• Couldn't find lotus leaves, so used baking parchment instead. The dish still turned out wonderfully - though I'm going to be on the lookout for dried lotus leaves, which would infuse the rice with its flavor and look more striking.

  • Remarkably good - does not taste like a light recipe - and at least there is no fussing with bechamel. But this is indeed time-consuming. In the future I would perhaps make double the meat-and-tomato sauce and freeze half so that making the next lasagna becomes less time-consuming. When basil is out of season, it's fine to use a couple of those pesto cubes you froze in ice-cube trays last summer (if you did!).
    about Meat and cheese lasagna from Best Light Recipe added on March 19, 2016

  • Cook's Illustrated's desire to discover something new, even in a cooking tradition as old as China's, doesn't always work. The garlic/ginger method is fussy; why not smash big pieces and toss them in oil at beginning as Chinese cooks have done for centuries? Also, why not cover and briefly steam-cook the green beans with a little extra broth after the initial searing/tossing, versus 5 minutes of active stir-frying? Overall, though, this is a tasty dish.

  • You don't have to deep-fry the tofu; it can be slowly browned in a tablespoon of oil in a wide nonstick pan (turn at least once). Much less mess - and a healthier dish that's still delicious.

  • Meatball variation (using either Bittman's meatball recipe or Cook's Illustrated issue 11) worked great. Use best possible homemade sauce and real Parmigiano for great results. You don't have to make the lasagne noodles yourself, but if you do, this is out of this world. Reminder to self: this one is bechamel-based - no ricotta, no mozzarella.
    about Classic lasagne, Bolognese-style from How to Cook Everything added on July 10, 2015

  • Had only two leaves of kale on hand and no ricotta salata, but this still turned out great - a salad-y grain dish rather than a grain-y salad.

  • If you, like me, resist buying capers for a recipe because the rest of the jar will sit in the fridge forever after, this works great with a mixture of good-quality olives instead of olives and capers.
    about Whole red snapper veracruz from Gourmet Cookbook added on April 21, 2015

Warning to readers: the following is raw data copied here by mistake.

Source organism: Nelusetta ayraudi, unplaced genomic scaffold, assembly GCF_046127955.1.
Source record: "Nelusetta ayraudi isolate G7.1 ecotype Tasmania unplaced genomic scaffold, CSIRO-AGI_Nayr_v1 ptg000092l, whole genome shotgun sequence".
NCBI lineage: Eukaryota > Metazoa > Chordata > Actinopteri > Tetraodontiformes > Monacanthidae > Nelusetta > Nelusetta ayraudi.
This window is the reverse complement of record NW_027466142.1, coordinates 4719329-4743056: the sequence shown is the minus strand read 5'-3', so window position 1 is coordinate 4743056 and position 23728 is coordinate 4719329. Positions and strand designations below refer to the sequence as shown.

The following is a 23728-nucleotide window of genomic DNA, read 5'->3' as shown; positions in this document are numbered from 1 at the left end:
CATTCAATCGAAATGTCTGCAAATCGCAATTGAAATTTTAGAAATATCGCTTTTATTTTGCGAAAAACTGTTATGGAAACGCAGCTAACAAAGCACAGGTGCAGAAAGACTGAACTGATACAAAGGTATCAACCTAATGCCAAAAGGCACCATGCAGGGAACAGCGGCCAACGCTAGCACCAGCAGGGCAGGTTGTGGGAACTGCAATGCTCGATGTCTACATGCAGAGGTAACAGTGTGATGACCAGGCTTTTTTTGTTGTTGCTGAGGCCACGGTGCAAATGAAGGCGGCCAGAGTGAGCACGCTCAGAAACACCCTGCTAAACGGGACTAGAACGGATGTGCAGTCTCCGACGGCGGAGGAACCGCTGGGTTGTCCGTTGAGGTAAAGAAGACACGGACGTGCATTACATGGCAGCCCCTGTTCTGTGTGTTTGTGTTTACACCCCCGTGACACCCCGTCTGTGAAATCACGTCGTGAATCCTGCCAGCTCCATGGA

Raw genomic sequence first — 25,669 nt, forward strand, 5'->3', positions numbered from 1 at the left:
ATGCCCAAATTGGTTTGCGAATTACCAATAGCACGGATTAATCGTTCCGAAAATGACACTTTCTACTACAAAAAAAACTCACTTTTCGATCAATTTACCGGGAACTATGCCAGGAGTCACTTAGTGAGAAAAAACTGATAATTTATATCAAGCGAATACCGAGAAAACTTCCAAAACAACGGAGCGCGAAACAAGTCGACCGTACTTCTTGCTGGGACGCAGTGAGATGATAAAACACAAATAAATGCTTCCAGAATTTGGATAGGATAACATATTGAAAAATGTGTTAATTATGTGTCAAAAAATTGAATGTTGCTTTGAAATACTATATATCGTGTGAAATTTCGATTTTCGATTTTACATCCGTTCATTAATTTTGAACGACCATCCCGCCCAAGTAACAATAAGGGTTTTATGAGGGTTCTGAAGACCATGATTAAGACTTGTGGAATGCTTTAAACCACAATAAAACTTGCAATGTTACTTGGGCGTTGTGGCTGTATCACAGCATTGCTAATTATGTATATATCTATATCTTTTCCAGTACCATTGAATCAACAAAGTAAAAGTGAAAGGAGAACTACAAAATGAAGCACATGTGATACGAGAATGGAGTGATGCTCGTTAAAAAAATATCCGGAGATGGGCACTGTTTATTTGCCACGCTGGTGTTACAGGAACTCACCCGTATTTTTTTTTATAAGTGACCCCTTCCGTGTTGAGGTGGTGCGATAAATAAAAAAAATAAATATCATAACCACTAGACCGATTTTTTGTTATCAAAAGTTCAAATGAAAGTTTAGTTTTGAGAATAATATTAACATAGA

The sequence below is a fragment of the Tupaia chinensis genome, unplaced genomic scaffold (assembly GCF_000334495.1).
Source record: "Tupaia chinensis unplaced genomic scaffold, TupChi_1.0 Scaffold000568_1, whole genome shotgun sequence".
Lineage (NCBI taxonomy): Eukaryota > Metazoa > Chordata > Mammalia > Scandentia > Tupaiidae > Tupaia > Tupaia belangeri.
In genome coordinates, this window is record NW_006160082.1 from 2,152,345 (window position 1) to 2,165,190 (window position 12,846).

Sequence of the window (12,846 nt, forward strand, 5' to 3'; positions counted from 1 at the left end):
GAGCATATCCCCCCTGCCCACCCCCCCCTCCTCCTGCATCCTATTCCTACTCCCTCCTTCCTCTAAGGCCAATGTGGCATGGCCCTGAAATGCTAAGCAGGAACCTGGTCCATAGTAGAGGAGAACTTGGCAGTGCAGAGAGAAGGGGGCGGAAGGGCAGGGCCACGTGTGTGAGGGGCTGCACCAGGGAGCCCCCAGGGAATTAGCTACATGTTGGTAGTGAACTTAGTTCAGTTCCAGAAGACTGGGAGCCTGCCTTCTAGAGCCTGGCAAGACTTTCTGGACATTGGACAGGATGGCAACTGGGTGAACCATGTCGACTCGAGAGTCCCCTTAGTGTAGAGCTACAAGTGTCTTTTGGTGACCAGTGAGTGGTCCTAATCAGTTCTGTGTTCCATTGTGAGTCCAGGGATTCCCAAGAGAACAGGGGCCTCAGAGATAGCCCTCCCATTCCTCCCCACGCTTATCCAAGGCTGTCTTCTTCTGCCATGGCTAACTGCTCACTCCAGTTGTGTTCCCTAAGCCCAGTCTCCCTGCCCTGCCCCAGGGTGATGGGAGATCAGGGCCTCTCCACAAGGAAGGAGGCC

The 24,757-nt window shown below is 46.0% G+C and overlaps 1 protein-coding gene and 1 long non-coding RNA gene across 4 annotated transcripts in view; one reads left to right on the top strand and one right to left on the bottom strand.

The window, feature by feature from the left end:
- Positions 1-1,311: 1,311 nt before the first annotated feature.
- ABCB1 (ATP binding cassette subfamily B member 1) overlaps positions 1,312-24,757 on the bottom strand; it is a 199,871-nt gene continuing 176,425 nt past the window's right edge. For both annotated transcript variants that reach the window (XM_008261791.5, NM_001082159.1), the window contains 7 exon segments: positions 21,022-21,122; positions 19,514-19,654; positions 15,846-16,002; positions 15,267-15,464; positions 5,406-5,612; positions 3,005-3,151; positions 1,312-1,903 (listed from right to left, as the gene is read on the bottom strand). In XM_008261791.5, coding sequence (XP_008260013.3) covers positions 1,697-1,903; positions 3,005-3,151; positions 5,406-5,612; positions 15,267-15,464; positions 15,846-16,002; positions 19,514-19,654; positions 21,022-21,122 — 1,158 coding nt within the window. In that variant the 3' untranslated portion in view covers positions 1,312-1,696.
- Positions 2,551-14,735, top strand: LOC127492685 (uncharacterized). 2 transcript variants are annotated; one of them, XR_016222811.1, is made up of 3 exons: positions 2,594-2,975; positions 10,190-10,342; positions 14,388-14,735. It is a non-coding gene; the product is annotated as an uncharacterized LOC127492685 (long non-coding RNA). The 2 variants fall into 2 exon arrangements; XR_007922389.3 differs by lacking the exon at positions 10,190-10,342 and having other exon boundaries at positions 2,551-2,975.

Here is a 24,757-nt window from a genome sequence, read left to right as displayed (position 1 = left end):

• This turned out beautifully and was simple to make. I might adjust the sweetness (down) some, though. We froze our strawberries at the height of the growing season, so they have so much natural sweetness that reducing the sugar in the strawberry coulis would have been a good idea.
    about Cream cheese pound cake and strawberry coulis from Smitten Kitchen added on November 02, 2014

  • After reading comments from readers on Saveur webpage, reduced bechamel to 2/3 recipe and added 1/2 cup pasta cooking water to assembled pastitsio to make up for lost moisture (since pasta is only partially cooked at that point). Fabulous, with leftovers for days.

  • Something is wrong with this recipe. It never thickened as promised in step 2, probably because it uses no thickening agent (such as ClearJel). Second, it instructs you to prepare four pint jars but makes enough to fill seven. As a result I'm stuck with three pints of uncanned, extremely runny "pie filling" that I have to use now or freeze, defeating the point of undertaking this. All poorly written recipes waste time and ingredients, but poorly written canning recipes often waste large quantities, in addition to hours of work at the time of year when that work is most intense. In general I've found this book to be excellent, but occasionally there is a costly error like this one. I wish the Ball website would publish corrections to errors in this book to save readers the lost time, effort, and food.
    about Peach pie filling from Ball Complete Book of Home Preserving added on July 25, 2014

  • Why does this recipe call for such a large proportion of sugar compared to other berry jams? Having lucked into some mulberries but not enough for the recipe, I made this with a combination of mulberries (1 3/4 cups mashed), gooseberries (3/4 cup mashed), and currants (1/2 cup cooked). I thought the tartness of the gooseberries and currants, plus the relatively large amount of lemon juice, might balance out the sugar, but it still turned out excessively sweet, masking the complexity of the tart elements. Surely it would have been even sweeter with all mulberries, as prescribed. Since there's normally a reason for the amount of sugar in a canning recipe, I thought I should respect it here, as I've found this book to be reliable and was already varying the fruit, but I wish I hadn't. If anyone knows why mulberries require more sugar than other berries, I'd be curious to know.